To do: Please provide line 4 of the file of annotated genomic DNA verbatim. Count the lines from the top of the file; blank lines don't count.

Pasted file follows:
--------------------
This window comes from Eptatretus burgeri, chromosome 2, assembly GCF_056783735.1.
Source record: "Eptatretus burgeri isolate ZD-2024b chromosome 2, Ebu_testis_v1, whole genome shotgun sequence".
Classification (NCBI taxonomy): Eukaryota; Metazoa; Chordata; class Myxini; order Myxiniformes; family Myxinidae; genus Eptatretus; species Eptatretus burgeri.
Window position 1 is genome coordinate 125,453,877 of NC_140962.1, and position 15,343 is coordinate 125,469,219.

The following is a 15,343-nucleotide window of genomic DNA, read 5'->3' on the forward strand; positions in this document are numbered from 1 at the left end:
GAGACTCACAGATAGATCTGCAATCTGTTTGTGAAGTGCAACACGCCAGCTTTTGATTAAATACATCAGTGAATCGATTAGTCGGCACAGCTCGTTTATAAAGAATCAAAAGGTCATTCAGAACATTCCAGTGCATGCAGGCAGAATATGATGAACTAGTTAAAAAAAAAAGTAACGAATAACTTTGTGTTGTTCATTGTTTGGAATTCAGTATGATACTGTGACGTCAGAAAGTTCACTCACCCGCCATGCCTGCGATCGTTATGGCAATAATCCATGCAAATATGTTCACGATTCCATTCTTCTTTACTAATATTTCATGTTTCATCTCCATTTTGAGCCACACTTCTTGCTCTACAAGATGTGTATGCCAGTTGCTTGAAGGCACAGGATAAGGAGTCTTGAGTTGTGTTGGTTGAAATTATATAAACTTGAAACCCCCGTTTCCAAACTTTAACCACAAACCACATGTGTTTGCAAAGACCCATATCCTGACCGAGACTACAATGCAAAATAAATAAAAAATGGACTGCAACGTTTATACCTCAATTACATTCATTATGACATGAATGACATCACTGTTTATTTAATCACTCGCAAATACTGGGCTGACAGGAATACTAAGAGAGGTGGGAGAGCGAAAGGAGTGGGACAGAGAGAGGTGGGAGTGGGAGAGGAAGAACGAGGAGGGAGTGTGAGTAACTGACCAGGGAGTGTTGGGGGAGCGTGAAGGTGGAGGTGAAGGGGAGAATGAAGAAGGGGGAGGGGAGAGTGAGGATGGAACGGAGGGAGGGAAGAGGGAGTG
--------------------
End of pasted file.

Window position 1 is genome coordinate 125,453,877 of NC_140962.1, and position 15,343 is coordinate 125,469,219.